and he can be surprisingly vulnerable and nervous at times. Nervous about what? Approval, of course. That's easy to forget, when a titan of industry has as many awards, hit shows, honors, and glories as Papp has had. He's given his whole life to his theater and his artists, and he never feel sufficiently appreciated. He just wants to be loved -- is that so wrong?
He's also hilariously forgetful. Sometimes conversing with him is like playing Password. Listing the actors he has a "very strong personal relationship" with, he mentions Kevin Kline, Bill Hurt, and "uh, the guy who played Coriolanus..." Christopher Walken? "Chris Walken, gorgeous actor!" Discussing his newfound interest in Restoration comedy, he says he was inspired by seeing
The Way of the World in London, starring "Olivier's wife, what's her name..." Joan Plowright? "Joan Plowright! I've known her for years." Comparing JoAnne Akalaitis to another figure whose leadership was based on artistic rather than administrative skills, he says, "She gonna have to be protected by other forces around her, like what's his name, the choreographer...not Baryshnikov, the guy who died...the older man, the Russian..." Balanchine? "Balanchine had nothing to do with raising the money. He was a pure artist."
Hmm, Balanchine. What a fascinating model for Papp to conjure in relation to JoAnne Akalaitis. With the New York City Ballet, Lincoln Kirstein built around Balanchine an organization that catered not to the lowest common denominator but to the highest aspirations of the art form, on the assumption that the best work will not only find the audience it deserves but be sustained by that audience. Does Papp have the same faith in Akalaitis?
"The thing that was most meaningful to me in relation to the continuation of this institution, is that I wanted to make certain there's someone in command who has an unmovable point of view about society," he explains. "When I say unmovable, I mean that she is a radical. Aesthetically she's radical. Even though everything she does has a political cast to it, she's fundamentally not an ideologue. That gives me great security, thinking of the future of the theater.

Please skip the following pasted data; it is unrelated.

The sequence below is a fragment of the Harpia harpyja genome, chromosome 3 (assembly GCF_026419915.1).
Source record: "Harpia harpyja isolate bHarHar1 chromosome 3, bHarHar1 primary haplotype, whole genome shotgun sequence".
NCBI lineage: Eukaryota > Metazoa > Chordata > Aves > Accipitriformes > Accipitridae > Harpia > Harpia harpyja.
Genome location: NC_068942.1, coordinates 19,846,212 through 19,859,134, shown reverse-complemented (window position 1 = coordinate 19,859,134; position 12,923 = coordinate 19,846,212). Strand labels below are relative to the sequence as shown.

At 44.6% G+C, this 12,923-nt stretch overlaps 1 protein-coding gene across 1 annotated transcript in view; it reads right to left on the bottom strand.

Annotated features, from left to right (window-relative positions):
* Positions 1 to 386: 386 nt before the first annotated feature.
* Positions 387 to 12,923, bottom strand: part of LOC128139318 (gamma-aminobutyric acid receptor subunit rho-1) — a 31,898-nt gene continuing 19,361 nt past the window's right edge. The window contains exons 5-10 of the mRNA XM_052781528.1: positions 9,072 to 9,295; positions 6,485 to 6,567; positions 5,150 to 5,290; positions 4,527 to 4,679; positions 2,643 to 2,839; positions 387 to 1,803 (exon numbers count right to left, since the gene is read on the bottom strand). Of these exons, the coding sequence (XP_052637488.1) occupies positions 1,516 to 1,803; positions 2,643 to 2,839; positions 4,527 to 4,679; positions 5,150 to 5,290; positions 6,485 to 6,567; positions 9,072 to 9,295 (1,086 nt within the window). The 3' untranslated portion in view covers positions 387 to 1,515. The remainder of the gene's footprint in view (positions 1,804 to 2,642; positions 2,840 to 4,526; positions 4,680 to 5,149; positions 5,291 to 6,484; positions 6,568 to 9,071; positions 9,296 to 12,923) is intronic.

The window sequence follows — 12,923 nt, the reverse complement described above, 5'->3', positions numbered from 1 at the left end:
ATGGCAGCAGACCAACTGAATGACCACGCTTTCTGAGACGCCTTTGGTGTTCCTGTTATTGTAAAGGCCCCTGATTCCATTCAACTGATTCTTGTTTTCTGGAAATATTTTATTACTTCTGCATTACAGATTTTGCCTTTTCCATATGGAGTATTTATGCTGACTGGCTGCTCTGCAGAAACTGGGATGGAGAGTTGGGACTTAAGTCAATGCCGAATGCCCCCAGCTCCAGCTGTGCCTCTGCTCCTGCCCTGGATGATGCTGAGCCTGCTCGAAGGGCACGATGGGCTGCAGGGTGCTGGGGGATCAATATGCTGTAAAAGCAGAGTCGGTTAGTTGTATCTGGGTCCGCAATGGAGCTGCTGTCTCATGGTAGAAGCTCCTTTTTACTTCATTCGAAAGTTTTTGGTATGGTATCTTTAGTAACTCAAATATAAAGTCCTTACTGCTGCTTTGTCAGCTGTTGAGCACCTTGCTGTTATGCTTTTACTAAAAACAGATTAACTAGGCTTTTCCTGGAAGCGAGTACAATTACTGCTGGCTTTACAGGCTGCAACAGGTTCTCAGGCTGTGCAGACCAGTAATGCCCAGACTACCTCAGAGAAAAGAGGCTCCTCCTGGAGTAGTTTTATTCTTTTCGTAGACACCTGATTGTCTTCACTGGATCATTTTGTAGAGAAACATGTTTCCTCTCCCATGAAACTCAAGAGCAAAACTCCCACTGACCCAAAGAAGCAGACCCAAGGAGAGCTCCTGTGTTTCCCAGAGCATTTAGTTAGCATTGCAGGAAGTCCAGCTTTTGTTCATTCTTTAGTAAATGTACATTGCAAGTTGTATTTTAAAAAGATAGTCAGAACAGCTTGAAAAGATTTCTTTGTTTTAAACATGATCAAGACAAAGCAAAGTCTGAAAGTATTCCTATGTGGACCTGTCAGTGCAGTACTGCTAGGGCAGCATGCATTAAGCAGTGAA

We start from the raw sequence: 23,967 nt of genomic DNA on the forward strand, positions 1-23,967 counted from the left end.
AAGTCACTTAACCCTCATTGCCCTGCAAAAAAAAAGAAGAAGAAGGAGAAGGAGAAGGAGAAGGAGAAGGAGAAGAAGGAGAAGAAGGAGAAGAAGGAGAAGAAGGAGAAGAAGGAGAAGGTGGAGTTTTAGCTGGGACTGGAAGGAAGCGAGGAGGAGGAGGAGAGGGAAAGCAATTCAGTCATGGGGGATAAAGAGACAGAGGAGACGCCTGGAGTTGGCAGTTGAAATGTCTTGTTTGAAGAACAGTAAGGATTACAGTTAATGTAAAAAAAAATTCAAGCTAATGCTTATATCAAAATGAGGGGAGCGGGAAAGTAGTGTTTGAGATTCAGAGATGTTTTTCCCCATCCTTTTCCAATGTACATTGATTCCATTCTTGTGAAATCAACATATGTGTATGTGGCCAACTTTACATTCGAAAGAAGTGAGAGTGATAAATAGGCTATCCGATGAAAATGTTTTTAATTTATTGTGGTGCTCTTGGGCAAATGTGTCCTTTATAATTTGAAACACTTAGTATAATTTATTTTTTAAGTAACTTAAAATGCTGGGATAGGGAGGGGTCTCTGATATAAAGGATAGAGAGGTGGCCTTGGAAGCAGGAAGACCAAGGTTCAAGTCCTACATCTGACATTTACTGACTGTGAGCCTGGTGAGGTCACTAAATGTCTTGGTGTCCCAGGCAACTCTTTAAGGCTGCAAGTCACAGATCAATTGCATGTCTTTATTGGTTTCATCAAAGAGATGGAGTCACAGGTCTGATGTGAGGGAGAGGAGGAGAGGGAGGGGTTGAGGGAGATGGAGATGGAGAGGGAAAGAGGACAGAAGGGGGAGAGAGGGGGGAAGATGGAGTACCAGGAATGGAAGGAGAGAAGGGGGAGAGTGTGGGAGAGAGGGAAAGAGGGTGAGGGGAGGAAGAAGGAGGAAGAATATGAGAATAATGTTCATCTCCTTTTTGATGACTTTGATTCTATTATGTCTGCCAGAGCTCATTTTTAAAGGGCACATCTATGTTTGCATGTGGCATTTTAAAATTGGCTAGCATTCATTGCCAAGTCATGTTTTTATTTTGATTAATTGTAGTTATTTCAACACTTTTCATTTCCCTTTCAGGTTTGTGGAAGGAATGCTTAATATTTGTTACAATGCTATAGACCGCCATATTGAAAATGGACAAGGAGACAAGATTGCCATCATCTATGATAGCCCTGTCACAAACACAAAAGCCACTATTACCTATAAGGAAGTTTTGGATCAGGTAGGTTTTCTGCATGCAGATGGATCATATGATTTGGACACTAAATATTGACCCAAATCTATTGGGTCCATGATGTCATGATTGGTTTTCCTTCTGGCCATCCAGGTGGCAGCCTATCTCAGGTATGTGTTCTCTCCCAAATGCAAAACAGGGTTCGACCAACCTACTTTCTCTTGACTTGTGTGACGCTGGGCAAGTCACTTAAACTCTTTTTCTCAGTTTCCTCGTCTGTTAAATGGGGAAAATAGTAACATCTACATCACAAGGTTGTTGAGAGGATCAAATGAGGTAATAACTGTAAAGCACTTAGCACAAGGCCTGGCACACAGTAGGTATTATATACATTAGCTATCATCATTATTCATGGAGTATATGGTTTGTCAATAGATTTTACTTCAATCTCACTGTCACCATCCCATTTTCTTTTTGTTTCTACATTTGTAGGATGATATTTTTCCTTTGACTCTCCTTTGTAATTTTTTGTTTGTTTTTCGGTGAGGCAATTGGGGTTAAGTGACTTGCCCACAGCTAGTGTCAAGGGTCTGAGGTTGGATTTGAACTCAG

"Also her interest in classics is very important," he says, "not because of 'the great wonders of the past,' but to me that gives a richness to a theater. And she's an older person. She's in her fifties. She has a certain obsession with the theater, which guarantees the energy that it takes to run the theater. I said, 'Don't you want to go to Broadway?' She said, 'No, I don't. I just love the theater.' She said it with such wonderment and such truthfulness that I almost cried."
In the hierarchy of the New York Shakespeare Festival, few people have ever had the opportunity of being number two, never mind future leader. There was a time, long ago, when Gerald Freedman held the title of artistic director, and for a while Stuart Vaughan directed for Papp so regularly that he was considered a de facto
second-in- command. But most observers, including those who work for him, assumed that Papp would have to be dead and buried before discussion of his successor could take place in public.
"For the last eight or 10 years, there's always been talk about who would be there after him," says Morgan Jenness, who worked in the play department from 1982 to 1988 and remains an unofficial ear-to-the-street for Papp. "Des McAnuff [artistic director of the La Jolla Playhouse] was the scuttlebutt at one point, and for a while Max Stafford-Clark [artistic director of the Royal Court in London] was being bandied about. But Joe was very closed about it. Words like successor and heir apparent were never used; it was more like future involvement and artistic associate."
The one person who came closest to being proclaimed next-in-line was Wilford Leach. Though hardly the most creative or dynamic director who ever worked at the Public Theater, Leach did a good job with Wally Shawn's
Marie and Bruce and Galt McDermot's musical The Human